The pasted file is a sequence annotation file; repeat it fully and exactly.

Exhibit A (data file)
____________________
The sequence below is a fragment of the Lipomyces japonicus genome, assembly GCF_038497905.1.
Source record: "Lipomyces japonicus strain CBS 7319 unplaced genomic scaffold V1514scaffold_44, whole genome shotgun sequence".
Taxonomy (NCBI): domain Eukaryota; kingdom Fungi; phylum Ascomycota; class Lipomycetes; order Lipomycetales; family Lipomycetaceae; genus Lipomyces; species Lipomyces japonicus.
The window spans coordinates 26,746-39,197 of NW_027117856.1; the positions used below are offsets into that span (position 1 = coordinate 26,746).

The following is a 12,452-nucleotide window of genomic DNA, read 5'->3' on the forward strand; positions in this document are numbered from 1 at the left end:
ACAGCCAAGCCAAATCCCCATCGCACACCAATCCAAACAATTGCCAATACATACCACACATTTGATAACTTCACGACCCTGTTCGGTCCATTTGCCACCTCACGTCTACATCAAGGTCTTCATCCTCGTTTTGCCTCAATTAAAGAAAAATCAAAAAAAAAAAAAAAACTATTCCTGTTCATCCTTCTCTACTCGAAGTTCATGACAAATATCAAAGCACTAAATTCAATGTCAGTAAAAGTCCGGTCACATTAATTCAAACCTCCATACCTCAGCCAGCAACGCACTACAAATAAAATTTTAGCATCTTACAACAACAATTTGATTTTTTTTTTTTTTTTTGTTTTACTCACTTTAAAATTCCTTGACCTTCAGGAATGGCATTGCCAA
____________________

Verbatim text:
The sequence below is a fragment of the Lipomyces japonicus genome, assembly GCF_038497905.1.
Source record: "Lipomyces japonicus strain CBS 7319 unplaced genomic scaffold V1514scaffold_44, whole genome shotgun sequence".
Taxonomy (NCBI): domain Eukaryota; kingdom Fungi; phylum Ascomycota; class Lipomycetes; order Lipomycetales; family Lipomycetaceae; genus Lipomyces; species Lipomyces japonicus.
The window spans coordinates 26,746-39,197 of NW_027117856.1; the positions used below are offsets into that span (position 1 = coordinate 26,746).

The following is a 12,452-nucleotide window of genomic DNA, read 5'->3' on the forward strand; positions in this document are numbered from 1 at the left end:
ACAGCCAAGCCAAATCCCCATCGCACACCAATCCAAACAATTGCCAATACATACCACACATTTGATAACTTCACGACCCTGTTCGGTCCATTTGCCACCTCACGTCTACATCAAGGTCTTCATCCTCGTTTTGCCTCAATTAAAGAAAAATCAAAAAAAAAAAAAAAACTATTCCTGTTCATCCTTCTCTACTCGAAGTTCATGACAAATATCAAAGCACTAAATTCAATGTCAGTAAAAGTCCGGTCACATTAATTCAAACCTCCATACCTCAGCCAGCAACGCACTACAAATAAAATTTTAGCATCTTACAACAACAATTTGATTTTTTTTTTTTTTTTTGTTTTACTCACTTTAAAATTCCTTGACCTTCAGGAATGGCATTGCCAA